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J Trop Pediatr. 2011 Jun;57(3):165-72. doi: 10.1093/tropej/fmq068. Epub 2010 Aug 4.

Characteristics of HIV infected adolescents in Latin America: results from the NISDI pediatric study.

Author information

1
Hospital dos Servidores do Estado-RJ, Serviço de Doenças Infecciosas e Parasitarias, Rio de Janeiro, Brazil. mleticia@diphse.com.br

Abstract

OBJECTIVE:

HIV-infected adolescents are a heterogeneous population; source of infection, immunodeficiency severity and antiretroviral (ARV) experience vary. Here, we describe youth followed in an observational study at Latin American sites of the NICHD International Site Development Initiative (NISDI).

METHODS:

The NISDI pediatric protocol is an ongoing prospective cohort study that collects demographic, clinical, immunologic, virologic and medication data. Youth were enrolled at 15 sites in Brazil, Argentina and Mexico between 2002 and 2006. HIV-infected subjects aged 12-21 years at the time of enrollment were analyzed.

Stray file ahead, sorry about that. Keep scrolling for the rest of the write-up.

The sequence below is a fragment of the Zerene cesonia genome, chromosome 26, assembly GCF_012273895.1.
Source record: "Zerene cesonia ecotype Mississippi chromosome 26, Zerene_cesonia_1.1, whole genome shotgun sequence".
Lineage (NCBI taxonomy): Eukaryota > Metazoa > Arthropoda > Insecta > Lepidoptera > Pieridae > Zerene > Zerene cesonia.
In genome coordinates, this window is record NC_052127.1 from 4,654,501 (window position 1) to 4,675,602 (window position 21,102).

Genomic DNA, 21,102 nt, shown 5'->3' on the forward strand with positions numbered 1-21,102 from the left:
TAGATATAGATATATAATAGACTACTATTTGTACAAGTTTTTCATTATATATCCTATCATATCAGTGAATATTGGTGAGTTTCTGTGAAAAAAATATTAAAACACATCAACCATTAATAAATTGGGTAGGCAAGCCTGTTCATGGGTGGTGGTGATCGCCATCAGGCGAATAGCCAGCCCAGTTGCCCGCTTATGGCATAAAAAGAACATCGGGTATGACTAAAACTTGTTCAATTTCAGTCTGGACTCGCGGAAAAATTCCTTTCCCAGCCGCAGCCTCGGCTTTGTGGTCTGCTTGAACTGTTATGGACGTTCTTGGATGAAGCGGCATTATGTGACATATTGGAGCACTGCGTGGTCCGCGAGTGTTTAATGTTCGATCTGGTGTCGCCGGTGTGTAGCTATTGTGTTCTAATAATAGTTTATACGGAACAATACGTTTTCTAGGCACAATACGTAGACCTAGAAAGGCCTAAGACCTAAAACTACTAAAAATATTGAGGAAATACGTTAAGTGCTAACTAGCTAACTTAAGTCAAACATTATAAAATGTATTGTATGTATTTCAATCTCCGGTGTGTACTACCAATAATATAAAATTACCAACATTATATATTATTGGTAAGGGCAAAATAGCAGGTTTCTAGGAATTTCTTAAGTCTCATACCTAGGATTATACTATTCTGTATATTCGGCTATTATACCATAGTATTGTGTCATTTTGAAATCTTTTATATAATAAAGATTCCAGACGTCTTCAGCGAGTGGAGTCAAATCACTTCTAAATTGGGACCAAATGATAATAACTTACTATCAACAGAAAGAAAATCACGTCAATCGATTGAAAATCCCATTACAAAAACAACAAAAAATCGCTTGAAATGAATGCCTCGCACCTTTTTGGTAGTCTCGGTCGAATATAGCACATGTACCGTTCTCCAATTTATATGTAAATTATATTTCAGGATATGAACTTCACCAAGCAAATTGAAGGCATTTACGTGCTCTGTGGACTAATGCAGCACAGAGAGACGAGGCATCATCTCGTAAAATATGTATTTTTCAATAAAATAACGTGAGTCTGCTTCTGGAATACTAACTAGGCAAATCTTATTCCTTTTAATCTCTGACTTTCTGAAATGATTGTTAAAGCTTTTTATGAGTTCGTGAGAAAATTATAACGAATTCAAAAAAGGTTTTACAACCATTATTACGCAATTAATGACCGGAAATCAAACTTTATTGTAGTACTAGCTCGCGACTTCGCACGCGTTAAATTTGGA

RESULTS:

Data from 120 HIV-infected youth were analyzed. Sixty-nine (58%) had acquired HIV through vertical transmission (VT); 51(42%) via horizontal transmission (HT). Twenty-eight percent of the VT group were not diagnosed until they were ≥10 years of age. Ninety-one percent of the VT group and 46% of the HT were receiving ARV at enrollment. Modes of HT included sexual (ST), blood product transfusion (BPT) and unknown (U). Severe immunodeficiency was frequent (21%) in the ST group. Low BMI was frequent in the VT and BPT sub-groups. Utilization of HAART increased over the course of the study, but viral suppression was present in only 38% of the VT group and 37% of the HT group at study end.

CONCLUSIONS:

This cohort of HIV-infected adolescents in Latin America displayed a diverse epidemiologic pattern. Care providers must be prepared to address the diverse needs and challenges of this population. The levels of virologic suppression achieved were inadequate. Further research into appropriate interventions for this population is urgently needed.

PMID:
20685800
PMCID:
PMC3145388
DOI:
10.1093/tropej/fmq068
[Indexed for MEDLINE]
Free PMC Article
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